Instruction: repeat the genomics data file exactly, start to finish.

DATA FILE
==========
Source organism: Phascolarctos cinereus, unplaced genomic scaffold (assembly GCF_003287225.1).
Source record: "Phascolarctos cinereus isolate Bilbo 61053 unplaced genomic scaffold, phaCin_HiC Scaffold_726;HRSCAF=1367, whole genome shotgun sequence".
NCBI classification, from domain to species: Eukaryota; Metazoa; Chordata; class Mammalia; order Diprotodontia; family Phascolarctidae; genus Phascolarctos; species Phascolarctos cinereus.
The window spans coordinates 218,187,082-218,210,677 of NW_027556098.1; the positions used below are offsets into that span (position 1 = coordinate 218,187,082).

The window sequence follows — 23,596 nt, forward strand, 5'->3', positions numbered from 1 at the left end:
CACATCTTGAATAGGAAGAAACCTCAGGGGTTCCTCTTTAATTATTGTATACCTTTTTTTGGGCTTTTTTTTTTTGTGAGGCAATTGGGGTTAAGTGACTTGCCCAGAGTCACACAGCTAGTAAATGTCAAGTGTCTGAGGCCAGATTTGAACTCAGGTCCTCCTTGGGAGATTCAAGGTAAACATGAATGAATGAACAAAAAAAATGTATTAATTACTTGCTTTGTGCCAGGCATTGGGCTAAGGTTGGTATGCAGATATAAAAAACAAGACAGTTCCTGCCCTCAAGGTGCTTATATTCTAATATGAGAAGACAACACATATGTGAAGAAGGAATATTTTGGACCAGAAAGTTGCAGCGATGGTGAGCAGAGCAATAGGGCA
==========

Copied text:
Source organism: Phascolarctos cinereus, unplaced genomic scaffold (assembly GCF_003287225.1).
Source record: "Phascolarctos cinereus isolate Bilbo 61053 unplaced genomic scaffold, phaCin_HiC Scaffold_726;HRSCAF=1367, whole genome shotgun sequence".
NCBI classification, from domain to species: Eukaryota; Metazoa; Chordata; class Mammalia; order Diprotodontia; family Phascolarctidae; genus Phascolarctos; species Phascolarctos cinereus.
The window spans coordinates 218,187,082-218,210,677 of NW_027556098.1; the positions used below are offsets into that span (position 1 = coordinate 218,187,082).

The window sequence follows — 23,596 nt, forward strand, 5'->3', positions numbered from 1 at the left end:
CACATCTTGAATAGGAAGAAACCTCAGGGGTTCCTCTTTAATTATTGTATACCTTTTTTTGGGCTTTTTTTTTTTGTGAGGCAATTGGGGTTAAGTGACTTGCCCAGAGTCACACAGCTAGTAAATGTCAAGTGTCTGAGGCCAGATTTGAACTCAGGTCCTCCTTGGGAGATTCAAGGTAAACATGAATGAATGAACAAAAAAAATGTATTAATTACTTGCTTTGTGCCAGGCATTGGGCTAAGGTTGGTATGCAGATATAAAAAACAAGACAGTTCCTGCCCTCAAGGTGCTTATATTCTAATATGAGAAGACAACACATATGTGAAGAAGGAATATTTTGGACCAGAAAGTTGCAGCGATGGTGAGCAGAGCAATAGGGCA